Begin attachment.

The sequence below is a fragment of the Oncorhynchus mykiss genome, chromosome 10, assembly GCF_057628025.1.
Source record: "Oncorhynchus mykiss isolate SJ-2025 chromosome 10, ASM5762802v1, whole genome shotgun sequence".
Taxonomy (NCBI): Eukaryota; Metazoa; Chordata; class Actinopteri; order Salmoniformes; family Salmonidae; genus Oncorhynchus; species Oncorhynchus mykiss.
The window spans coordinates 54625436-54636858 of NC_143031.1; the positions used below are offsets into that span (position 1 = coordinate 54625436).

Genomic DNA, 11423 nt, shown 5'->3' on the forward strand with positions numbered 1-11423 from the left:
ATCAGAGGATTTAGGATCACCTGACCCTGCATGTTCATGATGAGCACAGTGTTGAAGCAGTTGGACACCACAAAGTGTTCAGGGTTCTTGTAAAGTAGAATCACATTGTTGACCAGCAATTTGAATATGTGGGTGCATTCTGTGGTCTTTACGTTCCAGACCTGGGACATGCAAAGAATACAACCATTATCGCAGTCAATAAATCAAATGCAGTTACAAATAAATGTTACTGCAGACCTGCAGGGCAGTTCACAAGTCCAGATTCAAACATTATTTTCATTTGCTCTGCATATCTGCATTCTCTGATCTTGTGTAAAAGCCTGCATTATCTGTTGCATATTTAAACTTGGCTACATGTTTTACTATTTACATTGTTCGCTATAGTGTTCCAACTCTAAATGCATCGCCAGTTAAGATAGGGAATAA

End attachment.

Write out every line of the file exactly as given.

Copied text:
The sequence below is a fragment of the Oncorhynchus mykiss genome, chromosome 10, assembly GCF_057628025.1.
Source record: "Oncorhynchus mykiss isolate SJ-2025 chromosome 10, ASM5762802v1, whole genome shotgun sequence".
Taxonomy (NCBI): Eukaryota; Metazoa; Chordata; class Actinopteri; order Salmoniformes; family Salmonidae; genus Oncorhynchus; species Oncorhynchus mykiss.
The window spans coordinates 54625436-54636858 of NC_143031.1; the positions used below are offsets into that span (position 1 = coordinate 54625436).

Genomic DNA, 11423 nt, shown 5'->3' on the forward strand with positions numbered 1-11423 from the left:
ATCAGAGGATTTAGGATCACCTGACCCTGCATGTTCATGATGAGCACAGTGTTGAAGCAGTTGGACACCACAAAGTGTTCAGGGTTCTTGTAAAGTAGAATCACATTGTTGACCAGCAATTTGAATATGTGGGTGCATTCTGTGGTCTTTACGTTCCAGACCTGGGACATGCAAAGAATACAACCATTATCGCAGTCAATAAATCAAATGCAGTTACAAATAAATGTTACTGCAGACCTGCAGGGCAGTTCACAAGTCCAGATTCAAACATTATTTTCATTTGCTCTGCATATCTGCATTCTCTGATCTTGTGTAAAAGCCTGCATTATCTGTTGCATATTTAAACTTGGCTACATGTTTTACTATTTACATTGTTCGCTATAGTGTTCCAACTCTAAATGCATCGCCAGTTAAGATAGGGAATAA